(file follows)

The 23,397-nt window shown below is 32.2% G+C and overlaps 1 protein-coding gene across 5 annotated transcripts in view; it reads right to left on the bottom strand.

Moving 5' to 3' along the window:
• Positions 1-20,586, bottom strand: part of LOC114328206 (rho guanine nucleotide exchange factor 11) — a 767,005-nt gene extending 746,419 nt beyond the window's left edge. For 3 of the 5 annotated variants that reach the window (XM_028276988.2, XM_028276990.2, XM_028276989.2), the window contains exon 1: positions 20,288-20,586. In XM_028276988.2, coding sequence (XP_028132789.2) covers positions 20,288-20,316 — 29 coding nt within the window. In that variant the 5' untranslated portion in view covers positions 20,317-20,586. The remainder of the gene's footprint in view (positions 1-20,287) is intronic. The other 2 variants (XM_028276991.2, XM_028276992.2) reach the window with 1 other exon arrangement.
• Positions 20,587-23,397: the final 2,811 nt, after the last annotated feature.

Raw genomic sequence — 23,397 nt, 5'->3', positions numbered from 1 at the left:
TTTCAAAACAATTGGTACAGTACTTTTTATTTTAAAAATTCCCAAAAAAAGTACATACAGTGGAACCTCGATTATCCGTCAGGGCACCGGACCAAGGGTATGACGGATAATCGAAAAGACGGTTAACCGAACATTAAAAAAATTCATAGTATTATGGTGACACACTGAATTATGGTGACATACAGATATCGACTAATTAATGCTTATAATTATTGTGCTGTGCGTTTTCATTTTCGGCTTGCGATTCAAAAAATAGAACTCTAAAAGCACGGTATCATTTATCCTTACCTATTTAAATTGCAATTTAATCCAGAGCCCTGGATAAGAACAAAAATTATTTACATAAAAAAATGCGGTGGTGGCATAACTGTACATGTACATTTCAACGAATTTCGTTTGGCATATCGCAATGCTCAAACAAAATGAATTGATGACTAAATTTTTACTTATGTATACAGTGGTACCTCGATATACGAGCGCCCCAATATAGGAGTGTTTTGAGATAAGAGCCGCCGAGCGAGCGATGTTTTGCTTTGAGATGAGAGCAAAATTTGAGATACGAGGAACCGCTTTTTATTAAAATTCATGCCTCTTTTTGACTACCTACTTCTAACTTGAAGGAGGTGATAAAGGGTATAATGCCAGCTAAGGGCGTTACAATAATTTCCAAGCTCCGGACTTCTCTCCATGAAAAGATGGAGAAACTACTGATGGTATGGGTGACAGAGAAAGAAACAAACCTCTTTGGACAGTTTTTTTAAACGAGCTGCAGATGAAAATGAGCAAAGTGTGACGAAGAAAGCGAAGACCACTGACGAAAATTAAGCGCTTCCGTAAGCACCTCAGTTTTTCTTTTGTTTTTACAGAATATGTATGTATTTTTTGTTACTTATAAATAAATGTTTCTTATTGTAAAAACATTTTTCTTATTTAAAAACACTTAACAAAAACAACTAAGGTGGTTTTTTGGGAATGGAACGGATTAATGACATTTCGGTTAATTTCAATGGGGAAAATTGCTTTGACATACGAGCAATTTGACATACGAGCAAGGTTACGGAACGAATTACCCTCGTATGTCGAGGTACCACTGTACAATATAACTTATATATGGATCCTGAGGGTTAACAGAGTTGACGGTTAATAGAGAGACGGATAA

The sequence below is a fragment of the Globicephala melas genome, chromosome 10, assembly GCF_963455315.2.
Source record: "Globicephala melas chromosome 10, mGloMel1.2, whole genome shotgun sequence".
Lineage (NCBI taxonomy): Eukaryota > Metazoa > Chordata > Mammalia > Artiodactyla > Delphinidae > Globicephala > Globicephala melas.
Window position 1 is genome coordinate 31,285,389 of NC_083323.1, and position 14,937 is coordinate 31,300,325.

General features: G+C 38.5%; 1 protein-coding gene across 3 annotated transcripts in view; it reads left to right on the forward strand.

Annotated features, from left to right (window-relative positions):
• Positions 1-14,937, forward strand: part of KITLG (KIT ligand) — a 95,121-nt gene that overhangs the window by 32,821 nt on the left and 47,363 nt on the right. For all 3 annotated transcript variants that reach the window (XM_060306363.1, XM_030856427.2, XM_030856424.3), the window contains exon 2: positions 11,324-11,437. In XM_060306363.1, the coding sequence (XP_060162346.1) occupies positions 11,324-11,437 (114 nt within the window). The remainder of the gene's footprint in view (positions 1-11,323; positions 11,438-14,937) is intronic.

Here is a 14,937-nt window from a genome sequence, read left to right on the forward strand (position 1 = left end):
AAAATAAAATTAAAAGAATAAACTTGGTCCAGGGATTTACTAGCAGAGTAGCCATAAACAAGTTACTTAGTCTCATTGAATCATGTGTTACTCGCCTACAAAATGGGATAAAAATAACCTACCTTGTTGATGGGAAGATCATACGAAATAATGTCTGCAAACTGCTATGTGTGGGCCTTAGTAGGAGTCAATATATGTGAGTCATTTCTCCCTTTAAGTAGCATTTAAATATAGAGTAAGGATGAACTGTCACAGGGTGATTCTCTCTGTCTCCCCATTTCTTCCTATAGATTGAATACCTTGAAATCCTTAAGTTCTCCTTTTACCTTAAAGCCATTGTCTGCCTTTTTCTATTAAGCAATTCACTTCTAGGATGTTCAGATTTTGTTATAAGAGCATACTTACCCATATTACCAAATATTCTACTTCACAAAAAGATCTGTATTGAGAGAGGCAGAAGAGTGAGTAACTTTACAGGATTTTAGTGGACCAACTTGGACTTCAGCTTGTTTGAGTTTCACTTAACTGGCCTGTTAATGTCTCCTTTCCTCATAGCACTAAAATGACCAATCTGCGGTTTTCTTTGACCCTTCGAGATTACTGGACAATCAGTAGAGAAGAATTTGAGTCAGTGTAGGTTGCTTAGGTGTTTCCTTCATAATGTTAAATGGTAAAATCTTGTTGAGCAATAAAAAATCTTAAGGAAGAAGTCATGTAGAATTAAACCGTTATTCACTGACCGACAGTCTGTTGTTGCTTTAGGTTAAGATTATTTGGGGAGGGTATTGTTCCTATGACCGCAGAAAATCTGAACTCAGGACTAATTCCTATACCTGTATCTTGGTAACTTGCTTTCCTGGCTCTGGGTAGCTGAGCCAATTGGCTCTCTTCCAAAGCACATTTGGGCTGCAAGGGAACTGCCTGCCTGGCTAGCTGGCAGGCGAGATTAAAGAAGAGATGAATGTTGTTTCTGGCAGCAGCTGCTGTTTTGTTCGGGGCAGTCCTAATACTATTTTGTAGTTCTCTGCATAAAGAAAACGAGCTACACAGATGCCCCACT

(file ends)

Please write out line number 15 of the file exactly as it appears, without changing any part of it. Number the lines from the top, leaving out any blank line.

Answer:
AAAATAAAATTAAAAGAATAAACTTGGTCCAGGGATTTACTAGCAGAGTAGCCATAAACAAGTTACTTAGTCTCATTGAATCATGTGTTACTCGCCTACAAAATGGGATAAAAATAACCTACCTTGTTGATGGGAAGATCATACGAAATAATGTCTGCAAACTGCTATGTGTGGGCCTTAGTAGGAGTCAATATATGTGAGTCATTTCTCCCTTTAAGTAGCATTTAAATATAGAGTAAGGATGAACTGTCACAGGGTGATTCTCTCTGTCTCCCCATTTCTTCCTATAGATTGAATACCTTGAAATCCTTAAGTTCTCCTTTTACCTTAAAGCCATTGTCTGCCTTTTTCTATTAAGCAATTCACTTCTAGGATGTTCAGATTTTGTTATAAGAGCATACTTACCCATATTACCAAATATTCTACTTCACAAAAAGATCTGTATTGAGAGAGGCAGAAGAGTGAGTAACTTTACAGGATTTTAGTGGACCAACTTGGACTTCAGCTTGTTTGAGTTTCACTTAACTGGCCTGTTAATGTCTCCTTTCCTCATAGCACTAAAATGACCAATCTGCGGTTTTCTTTGACCCTTCGAGATTACTGGACAATCAGTAGAGAAGAATTTGAGTCAGTGTAGGTTGCTTAGGTGTTTCCTTCATAATGTTAAATGGTAAAATCTTGTTGAGCAATAAAAAATCTTAAGGAAGAAGTCATGTAGAATTAAACCGTTATTCACTGACCGACAGTCTGTTGTTGCTTTAGGTTAAGATTATTTGGGGAGGGTATTGTTCCTATGACCGCAGAAAATCTGAACTCAGGACTAATTCCTATACCTGTATCTTGGTAACTTGCTTTCCTGGCTCTGGGTAGCTGAGCCAATTGGCTCTCTTCCAAAGCACATTTGGGCTGCAAGGGAACTGCCTGCCTGGCTAGCTGGCAGGCGAGATTAAAGAAGAGATGAATGTTGTTTCTGGCAGCAGCTGCTGTTTTGTTCGGGGCAGTCCTAATACTATTTTGTAGTTCTCTGCATAAAGAAAACGAGCTACACAGATGCCCCACT